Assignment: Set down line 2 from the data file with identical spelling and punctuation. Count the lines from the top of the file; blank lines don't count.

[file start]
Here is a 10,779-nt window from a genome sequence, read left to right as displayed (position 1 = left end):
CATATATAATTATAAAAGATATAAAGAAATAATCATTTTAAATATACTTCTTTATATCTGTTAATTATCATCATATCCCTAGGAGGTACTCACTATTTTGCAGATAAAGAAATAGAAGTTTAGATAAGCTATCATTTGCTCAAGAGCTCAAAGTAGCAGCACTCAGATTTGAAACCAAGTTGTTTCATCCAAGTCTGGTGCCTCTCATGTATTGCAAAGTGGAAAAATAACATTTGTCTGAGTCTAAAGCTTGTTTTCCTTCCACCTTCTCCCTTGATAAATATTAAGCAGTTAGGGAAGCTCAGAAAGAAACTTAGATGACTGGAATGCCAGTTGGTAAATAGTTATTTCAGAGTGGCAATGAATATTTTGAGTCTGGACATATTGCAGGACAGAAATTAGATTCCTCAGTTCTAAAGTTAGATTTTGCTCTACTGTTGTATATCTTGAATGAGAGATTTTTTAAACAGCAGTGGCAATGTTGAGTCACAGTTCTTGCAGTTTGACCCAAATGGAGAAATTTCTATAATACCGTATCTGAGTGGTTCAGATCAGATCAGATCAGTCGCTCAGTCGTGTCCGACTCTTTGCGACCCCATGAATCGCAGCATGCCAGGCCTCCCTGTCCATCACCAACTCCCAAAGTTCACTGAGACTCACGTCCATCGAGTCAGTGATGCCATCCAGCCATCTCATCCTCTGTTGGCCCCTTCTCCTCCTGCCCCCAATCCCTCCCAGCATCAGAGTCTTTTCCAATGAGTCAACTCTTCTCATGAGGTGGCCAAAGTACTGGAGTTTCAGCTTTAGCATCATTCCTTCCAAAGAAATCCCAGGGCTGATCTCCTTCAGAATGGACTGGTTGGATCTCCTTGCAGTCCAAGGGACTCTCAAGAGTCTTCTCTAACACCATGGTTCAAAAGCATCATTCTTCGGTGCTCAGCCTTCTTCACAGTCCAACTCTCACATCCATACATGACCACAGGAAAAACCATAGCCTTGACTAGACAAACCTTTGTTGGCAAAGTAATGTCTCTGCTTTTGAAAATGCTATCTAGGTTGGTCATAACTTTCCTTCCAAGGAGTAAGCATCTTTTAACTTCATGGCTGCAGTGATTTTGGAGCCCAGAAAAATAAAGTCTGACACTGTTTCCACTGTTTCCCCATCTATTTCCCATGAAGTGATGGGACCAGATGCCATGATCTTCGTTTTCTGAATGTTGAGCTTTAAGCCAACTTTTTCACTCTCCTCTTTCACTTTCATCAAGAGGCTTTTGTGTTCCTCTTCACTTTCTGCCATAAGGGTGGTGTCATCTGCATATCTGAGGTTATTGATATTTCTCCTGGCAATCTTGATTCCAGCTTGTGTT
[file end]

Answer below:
CATATATAATTATAAAAGATATAAAGAAATAATCATTTTAAATATACTTCTTTATATCTGTTAATTATCATCATATCCCTAGGAGGTACTCACTATTTTGCAGATAAAGAAATAGAAGTTTAGATAAGCTATCATTTGCTCAAGAGCTCAAAGTAGCAGCACTCAGATTTGAAACCAAGTTGTTTCATCCAAGTCTGGTGCCTCTCATGTATTGCAAAGTGGAAAAATAACATTTGTCTGAGTCTAAAGCTTGTTTTCCTTCCACCTTCTCCCTTGATAAATATTAAGCAGTTAGGGAAGCTCAGAAAGAAACTTAGATGACTGGAATGCCAGTTGGTAAATAGTTATTTCAGAGTGGCAATGAATATTTTGAGTCTGGACATATTGCAGGACAGAAATTAGATTCCTCAGTTCTAAAGTTAGATTTTGCTCTACTGTTGTATATCTTGAATGAGAGATTTTTTAAACAGCAGTGGCAATGTTGAGTCACAGTTCTTGCAGTTTGACCCAAATGGAGAAATTTCTATAATACCGTATCTGAGTGGTTCAGATCAGATCAGATCAGTCGCTCAGTCGTGTCCGACTCTTTGCGACCCCATGAATCGCAGCATGCCAGGCCTCCCTGTCCATCACCAACTCCCAAAGTTCACTGAGACTCACGTCCATCGAGTCAGTGATGCCATCCAGCCATCTCATCCTCTGTTGGCCCCTTCTCCTCCTGCCCCCAATCCCTCCCAGCATCAGAGTCTTTTCCAATGAGTCAACTCTTCTCATGAGGTGGCCAAAGTACTGGAGTTTCAGCTTTAGCATCATTCCTTCCAAAGAAATCCCAGGGCTGATCTCCTTCAGAATGGACTGGTTGGATCTCCTTGCAGTCCAAGGGACTCTCAAGAGTCTTCTCTAACACCATGGTTCAAAAGCATCATTCTTCGGTGCTCAGCCTTCTTCACAGTCCAACTCTCACATCCATACATGACCACAGGAAAAACCATAGCCTTGACTAGACAAACCTTTGTTGGCAAAGTAATGTCTCTGCTTTTGAAAATGCTATCTAGGTTGGTCATAACTTTCCTTCCAAGGAGTAAGCATCTTTTAACTTCATGGCTGCAGTGATTTTGGAGCCCAGAAAAATAAAGTCTGACACTGTTTCCACTGTTTCCCCATCTATTTCCCATGAAGTGATGGGACCAGATGCCATGATCTTCGTTTTCTGAATGTTGAGCTTTAAGCCAACTTTTTCACTCTCCTCTTTCACTTTCATCAAGAGGCTTTTGTGTTCCTCTTCACTTTCTGCCATAAGGGTGGTGTCATCTGCATATCTGAGGTTATTGATATTTCTCCTGGCAATCTTGATTCCAGCTTGTGTT